Tensions rise at Greece-FYROM border; Turkey to re-admit migrants, Feb 26 – March 4


(Deutche Welle)

Headlines from Greece, Europe and Turkey for the week, Feb 29 to March 4


Turkey to accept non-Syrian migrants on Greek Islands and those rescued by NATO in international waters. (Athens News Agency, March 4)

Greece needs support for refugees but economic reforms cannot be relaxed, according to German Finance Minister Wolfgang Schaeuble. (Athens News Agency, March 3)

TV crews, reporters banned from migrant hotspots and refugee camps on both mainland Greece and islands. (Athens News Agency, Feb. 29)

Migrants at the Greek border town of Idomeni attempt to break the border fence with the Former Yugoslavic Republic of Macedonia, chanting “free, free, we can pass,” as FYROMauthorities deploy teargas. (Deutsche Welle, Feb. 29)

Greek farmers end road blockades, will continue protest and rallies at the parliament, tax offices as the decision for the third bailout looms. (EKathimerini, Feb. 29)


Europe to re-open border area by the end of 2016; to not restore Schengen would cause billions in economic damage. (Deutsche Welle, March 4)

Asylum seekers in the EU doubled in 2015 and were primarily Syrians, Afghans and Iraqis, according to Eurostat. (The Guardian, March 4)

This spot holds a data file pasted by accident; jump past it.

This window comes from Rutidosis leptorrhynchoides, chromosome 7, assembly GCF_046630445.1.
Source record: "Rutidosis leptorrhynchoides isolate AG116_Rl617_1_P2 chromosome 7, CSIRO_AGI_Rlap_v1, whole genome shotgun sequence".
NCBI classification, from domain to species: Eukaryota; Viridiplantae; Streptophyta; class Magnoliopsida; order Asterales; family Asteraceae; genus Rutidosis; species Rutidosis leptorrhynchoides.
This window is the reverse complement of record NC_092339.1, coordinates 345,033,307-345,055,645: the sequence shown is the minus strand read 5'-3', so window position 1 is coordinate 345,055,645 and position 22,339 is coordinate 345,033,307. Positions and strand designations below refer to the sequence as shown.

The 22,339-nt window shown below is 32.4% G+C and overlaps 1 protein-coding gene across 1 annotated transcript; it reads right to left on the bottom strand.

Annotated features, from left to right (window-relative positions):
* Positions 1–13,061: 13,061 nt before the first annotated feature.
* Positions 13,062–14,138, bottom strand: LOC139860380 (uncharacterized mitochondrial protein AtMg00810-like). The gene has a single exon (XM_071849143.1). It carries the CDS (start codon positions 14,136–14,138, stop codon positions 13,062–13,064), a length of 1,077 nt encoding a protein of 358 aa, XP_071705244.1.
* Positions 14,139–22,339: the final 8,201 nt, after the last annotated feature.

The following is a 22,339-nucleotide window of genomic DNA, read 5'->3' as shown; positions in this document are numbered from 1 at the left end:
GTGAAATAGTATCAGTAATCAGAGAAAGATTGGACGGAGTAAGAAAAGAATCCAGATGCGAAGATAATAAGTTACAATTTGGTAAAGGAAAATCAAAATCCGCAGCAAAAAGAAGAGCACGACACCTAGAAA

Treatment for refugees and migrants in the EU lacking for women, who along with children are now the majority of those arriving in Europe. (Deutsche Welle, March 3)

Refugees set shelters on fire to protest the decision to dismantle the Calais migrant camp in northern France. (The Guardian, Feb. 29)


Opposition “Zaman” newspaper seized by Turkish government. (Deutsche Welle, March 4)

Evacuations in southeast Turkey after counterterror operations against PKK militants. (Hurriyet Daily News, March 3)

June 1 deadline for Turkey to stem flow of migrants to Europe. (Hurriyet Daily News, March 4)


“A few million desperate people would hardly upset the overall balance [of the European Union], especially as the migrants are typically young and often well educated. Bearing in mind Europe’s moral obligation toward Syrians and Iraqis, whose countries were ruined in part due to European complicity, a rational and humane approach by the EU would have entailed safe passage, humanitarian aid, proportionate allocation across its territory, and help with integration,” Costas Lapavitsas said in his op-ed in the Guardian. Lapavitsas, a professor of economics at the University of London and a former Syriza MP, argued that with the Eurozone crisis, the refugee crisis and the Brexit threat, the very ideals of the European Union are at stake in 2016. (The Guardian, March 4)

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